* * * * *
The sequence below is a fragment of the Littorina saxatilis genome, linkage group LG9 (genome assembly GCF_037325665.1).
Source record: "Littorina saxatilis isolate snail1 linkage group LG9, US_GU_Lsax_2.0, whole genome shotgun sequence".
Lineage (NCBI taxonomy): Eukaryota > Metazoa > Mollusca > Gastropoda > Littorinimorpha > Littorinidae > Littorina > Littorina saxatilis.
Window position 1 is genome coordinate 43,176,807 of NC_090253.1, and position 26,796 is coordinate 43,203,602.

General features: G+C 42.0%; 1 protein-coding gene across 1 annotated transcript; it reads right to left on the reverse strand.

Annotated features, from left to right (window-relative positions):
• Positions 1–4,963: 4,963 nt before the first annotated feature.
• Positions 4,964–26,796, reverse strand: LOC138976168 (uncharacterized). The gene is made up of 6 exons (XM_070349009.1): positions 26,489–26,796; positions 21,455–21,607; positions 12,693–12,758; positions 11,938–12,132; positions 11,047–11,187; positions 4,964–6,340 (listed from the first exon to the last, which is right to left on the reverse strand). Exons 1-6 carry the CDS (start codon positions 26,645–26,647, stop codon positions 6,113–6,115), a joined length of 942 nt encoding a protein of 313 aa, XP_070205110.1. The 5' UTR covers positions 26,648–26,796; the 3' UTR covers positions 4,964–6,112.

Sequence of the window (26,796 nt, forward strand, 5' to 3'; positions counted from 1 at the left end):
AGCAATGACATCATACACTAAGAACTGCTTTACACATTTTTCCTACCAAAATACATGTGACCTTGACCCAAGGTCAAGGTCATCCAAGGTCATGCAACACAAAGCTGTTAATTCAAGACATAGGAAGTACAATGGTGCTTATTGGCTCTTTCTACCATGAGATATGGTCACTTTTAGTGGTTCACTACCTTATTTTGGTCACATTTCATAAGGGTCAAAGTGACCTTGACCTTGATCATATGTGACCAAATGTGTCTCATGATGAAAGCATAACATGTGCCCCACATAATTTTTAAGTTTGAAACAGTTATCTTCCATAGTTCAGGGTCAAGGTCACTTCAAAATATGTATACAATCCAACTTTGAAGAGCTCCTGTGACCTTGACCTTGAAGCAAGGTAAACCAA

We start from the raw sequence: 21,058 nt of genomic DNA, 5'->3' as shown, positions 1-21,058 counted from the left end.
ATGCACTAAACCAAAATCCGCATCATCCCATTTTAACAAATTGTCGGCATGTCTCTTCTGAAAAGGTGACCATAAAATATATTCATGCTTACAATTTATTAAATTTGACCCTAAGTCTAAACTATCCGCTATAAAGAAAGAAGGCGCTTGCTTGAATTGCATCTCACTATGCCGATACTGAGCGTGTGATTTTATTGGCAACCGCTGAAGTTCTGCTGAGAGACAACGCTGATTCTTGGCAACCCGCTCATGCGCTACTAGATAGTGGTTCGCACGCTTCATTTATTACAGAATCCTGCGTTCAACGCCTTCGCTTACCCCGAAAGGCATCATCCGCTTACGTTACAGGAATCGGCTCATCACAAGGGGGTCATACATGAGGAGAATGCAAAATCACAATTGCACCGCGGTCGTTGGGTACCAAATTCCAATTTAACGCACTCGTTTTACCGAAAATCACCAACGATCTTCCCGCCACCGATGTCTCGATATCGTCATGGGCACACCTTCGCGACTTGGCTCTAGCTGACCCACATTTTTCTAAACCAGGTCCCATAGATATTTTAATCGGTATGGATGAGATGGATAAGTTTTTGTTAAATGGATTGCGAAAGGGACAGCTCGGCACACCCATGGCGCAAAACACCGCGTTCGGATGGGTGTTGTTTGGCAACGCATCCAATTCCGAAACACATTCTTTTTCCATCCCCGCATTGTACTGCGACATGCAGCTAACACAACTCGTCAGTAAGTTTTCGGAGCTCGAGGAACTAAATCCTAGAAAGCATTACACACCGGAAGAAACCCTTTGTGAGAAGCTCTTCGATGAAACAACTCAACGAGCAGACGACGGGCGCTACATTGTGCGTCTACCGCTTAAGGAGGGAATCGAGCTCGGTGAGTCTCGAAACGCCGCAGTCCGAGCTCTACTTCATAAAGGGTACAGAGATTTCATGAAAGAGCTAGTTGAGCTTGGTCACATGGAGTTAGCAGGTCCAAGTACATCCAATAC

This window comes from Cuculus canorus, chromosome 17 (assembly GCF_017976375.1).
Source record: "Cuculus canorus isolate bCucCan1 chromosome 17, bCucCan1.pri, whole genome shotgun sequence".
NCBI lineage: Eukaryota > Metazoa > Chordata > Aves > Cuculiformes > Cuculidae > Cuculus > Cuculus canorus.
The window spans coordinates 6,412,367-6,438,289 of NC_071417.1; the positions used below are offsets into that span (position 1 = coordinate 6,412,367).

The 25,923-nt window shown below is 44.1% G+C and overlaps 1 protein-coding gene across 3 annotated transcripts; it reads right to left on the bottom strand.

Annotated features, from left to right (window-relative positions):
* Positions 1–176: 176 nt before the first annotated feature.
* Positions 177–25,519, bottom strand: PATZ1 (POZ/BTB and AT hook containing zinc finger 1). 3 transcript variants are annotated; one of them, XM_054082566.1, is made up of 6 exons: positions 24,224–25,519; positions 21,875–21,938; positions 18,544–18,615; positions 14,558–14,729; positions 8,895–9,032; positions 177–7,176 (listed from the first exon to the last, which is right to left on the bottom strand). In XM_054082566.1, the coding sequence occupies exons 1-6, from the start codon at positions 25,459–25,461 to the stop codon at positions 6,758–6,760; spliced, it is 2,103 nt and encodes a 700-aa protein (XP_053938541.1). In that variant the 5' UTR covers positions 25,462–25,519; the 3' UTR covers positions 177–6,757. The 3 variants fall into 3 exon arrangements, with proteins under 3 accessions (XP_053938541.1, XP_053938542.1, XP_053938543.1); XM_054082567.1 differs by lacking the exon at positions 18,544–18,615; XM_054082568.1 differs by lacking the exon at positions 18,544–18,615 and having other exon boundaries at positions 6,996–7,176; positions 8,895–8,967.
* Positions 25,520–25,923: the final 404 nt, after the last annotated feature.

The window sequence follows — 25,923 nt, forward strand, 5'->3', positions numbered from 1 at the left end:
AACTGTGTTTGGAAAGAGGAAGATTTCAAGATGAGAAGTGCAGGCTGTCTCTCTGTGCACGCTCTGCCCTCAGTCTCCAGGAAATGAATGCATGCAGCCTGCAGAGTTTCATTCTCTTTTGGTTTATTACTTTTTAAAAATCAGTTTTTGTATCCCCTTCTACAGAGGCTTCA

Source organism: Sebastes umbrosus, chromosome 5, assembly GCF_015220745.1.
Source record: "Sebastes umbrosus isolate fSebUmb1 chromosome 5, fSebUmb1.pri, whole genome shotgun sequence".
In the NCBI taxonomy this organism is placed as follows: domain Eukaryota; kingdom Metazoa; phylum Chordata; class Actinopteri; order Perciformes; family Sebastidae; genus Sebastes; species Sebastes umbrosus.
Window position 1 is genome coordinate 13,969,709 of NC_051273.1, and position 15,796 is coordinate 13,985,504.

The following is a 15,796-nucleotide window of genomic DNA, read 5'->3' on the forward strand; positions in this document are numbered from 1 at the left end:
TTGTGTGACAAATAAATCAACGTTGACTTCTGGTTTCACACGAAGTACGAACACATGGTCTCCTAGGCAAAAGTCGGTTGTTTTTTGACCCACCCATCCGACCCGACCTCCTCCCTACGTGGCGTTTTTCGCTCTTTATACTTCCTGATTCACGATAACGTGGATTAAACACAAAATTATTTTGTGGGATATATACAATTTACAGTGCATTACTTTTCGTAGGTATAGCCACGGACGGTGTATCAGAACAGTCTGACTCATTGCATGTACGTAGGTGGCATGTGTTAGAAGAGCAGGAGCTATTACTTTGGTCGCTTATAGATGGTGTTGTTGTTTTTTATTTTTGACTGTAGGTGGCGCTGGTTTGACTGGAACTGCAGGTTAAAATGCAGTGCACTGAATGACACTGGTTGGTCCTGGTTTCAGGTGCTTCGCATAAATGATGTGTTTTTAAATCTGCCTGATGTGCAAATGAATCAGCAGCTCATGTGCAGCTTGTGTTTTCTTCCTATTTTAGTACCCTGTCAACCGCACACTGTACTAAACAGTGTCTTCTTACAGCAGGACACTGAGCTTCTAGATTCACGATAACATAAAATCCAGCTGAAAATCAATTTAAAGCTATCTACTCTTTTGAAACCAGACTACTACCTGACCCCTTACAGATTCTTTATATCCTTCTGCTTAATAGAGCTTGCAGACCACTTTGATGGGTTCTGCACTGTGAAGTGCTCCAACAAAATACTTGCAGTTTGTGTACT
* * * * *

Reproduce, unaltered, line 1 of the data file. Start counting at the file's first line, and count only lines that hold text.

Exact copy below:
The sequence below is a fragment of the Littorina saxatilis genome, linkage group LG9 (genome assembly GCF_037325665.1).